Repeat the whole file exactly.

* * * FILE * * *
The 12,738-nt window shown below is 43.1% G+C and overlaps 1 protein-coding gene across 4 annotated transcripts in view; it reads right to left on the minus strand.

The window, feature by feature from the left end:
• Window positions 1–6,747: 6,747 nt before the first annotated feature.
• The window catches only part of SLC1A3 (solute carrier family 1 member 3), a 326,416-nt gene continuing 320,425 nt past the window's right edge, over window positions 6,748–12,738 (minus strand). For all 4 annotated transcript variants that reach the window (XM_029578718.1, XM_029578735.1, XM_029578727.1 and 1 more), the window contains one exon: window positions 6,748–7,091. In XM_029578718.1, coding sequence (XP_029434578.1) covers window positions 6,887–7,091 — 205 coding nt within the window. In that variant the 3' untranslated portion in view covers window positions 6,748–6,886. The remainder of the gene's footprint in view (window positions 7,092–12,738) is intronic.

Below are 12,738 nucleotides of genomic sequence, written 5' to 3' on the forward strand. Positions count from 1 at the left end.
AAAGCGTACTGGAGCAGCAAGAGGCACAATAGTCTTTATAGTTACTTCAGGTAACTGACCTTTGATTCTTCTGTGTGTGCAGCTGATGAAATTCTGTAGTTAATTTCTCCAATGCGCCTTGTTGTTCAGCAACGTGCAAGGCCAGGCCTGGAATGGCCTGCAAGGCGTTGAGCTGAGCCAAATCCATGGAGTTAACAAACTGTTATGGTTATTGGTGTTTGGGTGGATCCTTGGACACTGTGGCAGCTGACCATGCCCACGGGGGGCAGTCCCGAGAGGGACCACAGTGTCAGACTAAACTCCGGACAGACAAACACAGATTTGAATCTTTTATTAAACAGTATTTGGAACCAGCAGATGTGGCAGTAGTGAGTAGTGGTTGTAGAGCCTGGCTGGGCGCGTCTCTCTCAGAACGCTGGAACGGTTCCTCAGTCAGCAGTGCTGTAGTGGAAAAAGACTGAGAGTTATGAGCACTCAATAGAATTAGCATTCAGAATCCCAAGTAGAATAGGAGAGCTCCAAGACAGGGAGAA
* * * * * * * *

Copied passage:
The 12,738-nt window shown below is 43.1% G+C and overlaps 1 protein-coding gene across 4 annotated transcripts in view; it reads right to left on the minus strand.

The window, feature by feature from the left end:
• Window positions 1–6,747: 6,747 nt before the first annotated feature.
• The window catches only part of SLC1A3 (solute carrier family 1 member 3), a 326,416-nt gene continuing 320,425 nt past the window's right edge, over window positions 6,748–12,738 (minus strand). For all 4 annotated transcript variants that reach the window (XM_029578718.1, XM_029578735.1, XM_029578727.1 and 1 more), the window contains one exon: window positions 6,748–7,091. In XM_029578718.1, coding sequence (XP_029434578.1) covers window positions 6,887–7,091 — 205 coding nt within the window. In that variant the 3' untranslated portion in view covers window positions 6,748–6,886. The remainder of the gene's footprint in view (window positions 7,092–12,738) is intronic.

Below are 12,738 nucleotides of genomic sequence, written 5' to 3' on the forward strand. Positions count from 1 at the left end.
AAAGCGTACTGGAGCAGCAAGAGGCACAATAGTCTTTATAGTTACTTCAGGTAACTGACCTTTGATTCTTCTGTGTGTGCAGCTGATGAAATTCTGTAGTTAATTTCTCCAATGCGCCTTGTTGTTCAGCAACGTGCAAGGCCAGGCCTGGAATGGCCTGCAAGGCGTTGAGCTGAGCCAAATCCATGGAGTTAACAAACTGTTATGGTTATTGGTGTTTGGGTGGATCCTTGGACACTGTGGCAGCTGACCATGCCCACGGGGGGCAGTCCCGAGAGGGACCACAGTGTCAGACTAAACTCCGGACAGACAAACACAGATTTGAATCTTTTATTAAACAGTATTTGGAACCAGCAGATGTGGCAGTAGTGAGTAGTGGTTGTAGAGCCTGGCTGGGCGCGTCTCTCTCAGAACGCTGGAACGGTTCCTCAGTCAGCAGTGCTGTAGTGGAAAAAGACTGAGAGTTATGAGCACTCAATAGAATTAGCATTCAGAATCCCAAGTAGAATAGGAGAGCTCCAAGACAGGGAGAA